Smith said the service on Sunday had only 11 attendees, and nine of them were his blood relatives.

“It was not a massive amount of people together and we were practicing social distancing together in the facility,” Smith told The Record. “We are concerned about folks — their spiritual and physical health — and at this point we’ve talked about meeting outside but with the majority of us family, I mean we all had dinner together the night before, so we felt like it was fine to do it inside.”

Smith said following DeSantis’ order they will consider holding services outside, but it’s clear that they’re following the statewide guidelines.

Anchor Faith Church in St. Augustine is another that has refused to close its doors during the pandemic. The church is posting videos of their sermons on YouTube for any members who want to worship from home, but the parking lot still had several cars in on Sunday.

Pastor Earl Glisson addressed the issue during a sermon posted to YouTube on March 26.

“I can tell you confidently that we’ve never shut down, even during hurricanes,” Glisson said, going on to explain that their church is “absolutely essential.”

“There are going to be some ministries that God’s going to want to be open. And we’re one of those ministries,” Glisson said. “We don’t do it just because we want to be different, that’s not the point. We do it because we’re led by the spirit of God.”

In the video, audience members are seated staggered, but there are at least 10 people. On Wednesday, the church announced on its Facebook page that it would be open, drawing multiple comments calling for the church to close.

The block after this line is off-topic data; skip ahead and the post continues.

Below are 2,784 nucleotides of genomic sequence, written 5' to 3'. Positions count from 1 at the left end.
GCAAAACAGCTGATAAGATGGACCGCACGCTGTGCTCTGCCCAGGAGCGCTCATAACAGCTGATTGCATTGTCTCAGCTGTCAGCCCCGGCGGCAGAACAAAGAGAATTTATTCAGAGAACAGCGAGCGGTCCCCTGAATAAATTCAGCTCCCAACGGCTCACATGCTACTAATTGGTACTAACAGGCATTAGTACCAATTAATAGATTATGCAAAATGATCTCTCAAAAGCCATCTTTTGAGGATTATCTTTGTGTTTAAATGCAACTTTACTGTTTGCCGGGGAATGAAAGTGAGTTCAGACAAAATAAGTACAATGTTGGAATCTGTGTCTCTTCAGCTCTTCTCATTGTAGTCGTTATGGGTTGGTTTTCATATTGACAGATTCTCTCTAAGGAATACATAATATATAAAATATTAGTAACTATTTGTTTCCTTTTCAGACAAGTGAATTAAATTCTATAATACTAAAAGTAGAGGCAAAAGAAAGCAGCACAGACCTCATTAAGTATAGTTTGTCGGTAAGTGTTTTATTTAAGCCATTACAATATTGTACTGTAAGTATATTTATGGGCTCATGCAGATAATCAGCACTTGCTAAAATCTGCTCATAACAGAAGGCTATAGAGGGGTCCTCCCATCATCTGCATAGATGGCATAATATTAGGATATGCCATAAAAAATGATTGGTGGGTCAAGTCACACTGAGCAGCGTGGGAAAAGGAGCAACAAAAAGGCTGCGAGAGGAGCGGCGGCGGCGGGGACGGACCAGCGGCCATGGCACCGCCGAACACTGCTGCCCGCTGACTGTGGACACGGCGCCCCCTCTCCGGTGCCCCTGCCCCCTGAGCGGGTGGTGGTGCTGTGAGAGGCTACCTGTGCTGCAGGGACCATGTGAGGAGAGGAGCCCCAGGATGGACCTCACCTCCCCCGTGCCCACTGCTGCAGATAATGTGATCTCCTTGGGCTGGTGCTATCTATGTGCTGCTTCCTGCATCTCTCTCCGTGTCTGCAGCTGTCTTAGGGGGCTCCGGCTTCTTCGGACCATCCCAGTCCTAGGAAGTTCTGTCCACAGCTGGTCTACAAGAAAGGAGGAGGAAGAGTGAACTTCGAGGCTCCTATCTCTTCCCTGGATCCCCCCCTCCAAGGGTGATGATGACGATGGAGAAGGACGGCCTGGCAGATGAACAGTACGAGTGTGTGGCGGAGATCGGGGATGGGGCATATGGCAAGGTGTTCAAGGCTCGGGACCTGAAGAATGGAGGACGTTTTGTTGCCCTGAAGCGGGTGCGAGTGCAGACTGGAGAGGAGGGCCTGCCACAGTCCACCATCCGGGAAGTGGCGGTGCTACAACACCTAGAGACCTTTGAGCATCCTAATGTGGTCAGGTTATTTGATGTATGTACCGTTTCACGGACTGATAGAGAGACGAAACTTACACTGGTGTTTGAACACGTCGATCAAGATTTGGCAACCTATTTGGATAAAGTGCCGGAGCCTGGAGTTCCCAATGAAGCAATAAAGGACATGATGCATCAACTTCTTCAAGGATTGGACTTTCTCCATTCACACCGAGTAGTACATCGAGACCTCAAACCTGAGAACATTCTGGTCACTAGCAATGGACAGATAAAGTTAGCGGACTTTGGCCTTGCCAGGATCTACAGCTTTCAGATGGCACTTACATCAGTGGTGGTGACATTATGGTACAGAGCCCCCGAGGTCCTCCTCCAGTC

Meanwhile, most local churches have closed their doors to the public and are offering some version of digital worship services. Even the Diocese of St. Augustine has closed all its churches, a sign of the unprecedented nature of the pandemic.

“The church’s tradition has always said that the common good is more important than fulfilling an obligation,” said Rev. Thomas Willis of the Cathedral Basilica of St. Augustine. “God in his mercy understands what we are going through right now.”

Willis said his church has been adapting to the online services because the parishioners understand the need to practice social distancing right now. The church’s Facebook livestream of services usually gets around 100 views live and up to 400 views after it’s posted.

“The parishioners as much as the priest and deacons are missing the rituals as they would normally be celebrating the start of Holy Week,” Willis said. “But the most heartwarming part of all of this is that people are responding, commenting on the Facebook livestream, and I’ve even got emails just saying ‘thank you for doing this.’”

With Easter coming up, many St. Augustinians will be missing out on their normal church experience. The diocese is working to conduct an entirely virtual Holy Week celebration, and they’re getting creative.

Trinity Parish in St. Augustine is organizing a car parade on Palm Sunday at 10 a.m. People will be able to drive by the church, wave to the pastors without stopping. It’s just one of the ways churches are hoping to bring some hope to the coronavirus pandemic.

“The Sunday before Bishop Estevez suspended Masses, I had spoken to Masses here in the Cathedral, and I said that we fall back on our faith,” Willis said. “I hope that’s what people are going to lean on and go to during these difficult days.”